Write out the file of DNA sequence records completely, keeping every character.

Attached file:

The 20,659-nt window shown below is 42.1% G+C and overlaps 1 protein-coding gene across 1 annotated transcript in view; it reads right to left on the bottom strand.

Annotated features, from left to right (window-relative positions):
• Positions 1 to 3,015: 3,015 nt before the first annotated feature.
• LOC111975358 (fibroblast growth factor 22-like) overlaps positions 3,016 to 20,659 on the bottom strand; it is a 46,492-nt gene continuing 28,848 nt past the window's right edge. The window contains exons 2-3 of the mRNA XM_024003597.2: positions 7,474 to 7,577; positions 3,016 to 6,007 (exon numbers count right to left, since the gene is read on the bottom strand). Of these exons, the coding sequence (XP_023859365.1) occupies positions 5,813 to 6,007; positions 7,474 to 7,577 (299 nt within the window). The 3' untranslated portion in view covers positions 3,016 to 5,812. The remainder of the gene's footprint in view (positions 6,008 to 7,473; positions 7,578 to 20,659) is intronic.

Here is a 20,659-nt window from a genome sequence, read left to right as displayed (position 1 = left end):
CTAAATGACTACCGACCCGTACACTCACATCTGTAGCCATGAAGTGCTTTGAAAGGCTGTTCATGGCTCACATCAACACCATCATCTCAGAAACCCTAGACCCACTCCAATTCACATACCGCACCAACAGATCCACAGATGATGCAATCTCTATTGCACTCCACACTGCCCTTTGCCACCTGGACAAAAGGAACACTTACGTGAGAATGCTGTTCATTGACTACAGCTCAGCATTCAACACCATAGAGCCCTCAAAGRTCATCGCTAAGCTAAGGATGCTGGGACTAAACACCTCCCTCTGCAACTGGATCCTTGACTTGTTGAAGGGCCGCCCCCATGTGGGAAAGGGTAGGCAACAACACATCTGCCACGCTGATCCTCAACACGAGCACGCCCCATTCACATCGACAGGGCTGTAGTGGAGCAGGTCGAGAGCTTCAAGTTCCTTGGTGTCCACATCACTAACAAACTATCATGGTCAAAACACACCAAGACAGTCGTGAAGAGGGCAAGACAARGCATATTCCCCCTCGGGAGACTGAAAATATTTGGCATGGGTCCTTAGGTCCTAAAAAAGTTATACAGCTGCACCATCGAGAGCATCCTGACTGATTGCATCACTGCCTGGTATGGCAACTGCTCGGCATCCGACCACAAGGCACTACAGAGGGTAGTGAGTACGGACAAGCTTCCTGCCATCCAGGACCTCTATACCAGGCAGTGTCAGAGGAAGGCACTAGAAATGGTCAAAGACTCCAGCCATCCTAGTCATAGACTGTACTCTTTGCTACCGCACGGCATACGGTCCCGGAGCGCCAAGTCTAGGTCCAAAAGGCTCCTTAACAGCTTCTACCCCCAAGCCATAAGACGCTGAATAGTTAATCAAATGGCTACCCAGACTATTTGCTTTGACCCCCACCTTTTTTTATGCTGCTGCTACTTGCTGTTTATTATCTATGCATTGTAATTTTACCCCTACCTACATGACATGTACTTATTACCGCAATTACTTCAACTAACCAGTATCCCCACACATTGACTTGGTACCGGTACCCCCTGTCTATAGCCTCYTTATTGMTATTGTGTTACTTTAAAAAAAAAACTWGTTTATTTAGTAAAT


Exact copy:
The 20,659-nt window shown below is 42.1% G+C and overlaps 1 protein-coding gene across 1 annotated transcript in view; it reads right to left on the bottom strand.

Annotated features, from left to right (window-relative positions):
• Positions 1 to 3,015: 3,015 nt before the first annotated feature.
• LOC111975358 (fibroblast growth factor 22-like) overlaps positions 3,016 to 20,659 on the bottom strand; it is a 46,492-nt gene continuing 28,848 nt past the window's right edge. The window contains exons 2-3 of the mRNA XM_024003597.2: positions 7,474 to 7,577; positions 3,016 to 6,007 (exon numbers count right to left, since the gene is read on the bottom strand). Of these exons, the coding sequence (XP_023859365.1) occupies positions 5,813 to 6,007; positions 7,474 to 7,577 (299 nt within the window). The 3' untranslated portion in view covers positions 3,016 to 5,812. The remainder of the gene's footprint in view (positions 6,008 to 7,473; positions 7,578 to 20,659) is intronic.

Here is a 20,659-nt window from a genome sequence, read left to right as displayed (position 1 = left end):
CTAAATGACTACCGACCCGTACACTCACATCTGTAGCCATGAAGTGCTTTGAAAGGCTGTTCATGGCTCACATCAACACCATCATCTCAGAAACCCTAGACCCACTCCAATTCACATACCGCACCAACAGATCCACAGATGATGCAATCTCTATTGCACTCCACACTGCCCTTTGCCACCTGGACAAAAGGAACACTTACGTGAGAATGCTGTTCATTGACTACAGCTCAGCATTCAACACCATAGAGCCCTCAAAGRTCATCGCTAAGCTAAGGATGCTGGGACTAAACACCTCCCTCTGCAACTGGATCCTTGACTTGTTGAAGGGCCGCCCCCATGTGGGAAAGGGTAGGCAACAACACATCTGCCACGCTGATCCTCAACACGAGCACGCCCCATTCACATCGACAGGGCTGTAGTGGAGCAGGTCGAGAGCTTCAAGTTCCTTGGTGTCCACATCACTAACAAACTATCATGGTCAAAACACACCAAGACAGTCGTGAAGAGGGCAAGACAARGCATATTCCCCCTCGGGAGACTGAAAATATTTGGCATGGGTCCTTAGGTCCTAAAAAAGTTATACAGCTGCACCATCGAGAGCATCCTGACTGATTGCATCACTGCCTGGTATGGCAACTGCTCGGCATCCGACCACAAGGCACTACAGAGGGTAGTGAGTACGGACAAGCTTCCTGCCATCCAGGACCTCTATACCAGGCAGTGTCAGAGGAAGGCACTAGAAATGGTCAAAGACTCCAGCCATCCTAGTCATAGACTGTACTCTTTGCTACCGCACGGCATACGGTCCCGGAGCGCCAAGTCTAGGTCCAAAAGGCTCCTTAACAGCTTCTACCCCCAAGCCATAAGACGCTGAATAGTTAATCAAATGGCTACCCAGACTATTTGCTTTGACCCCCACCTTTTTTTATGCTGCTGCTACTTGCTGTTTATTATCTATGCATTGTAATTTTACCCCTACCTACATGACATGTACTTATTACCGCAATTACTTCAACTAACCAGTATCCCCACACATTGACTTGGTACCGGTACCCCCTGTCTATAGCCTCYTTATTGMTATTGTGTTACTTTAAAAAAAAAACTWGTTTATTTAGTAAAT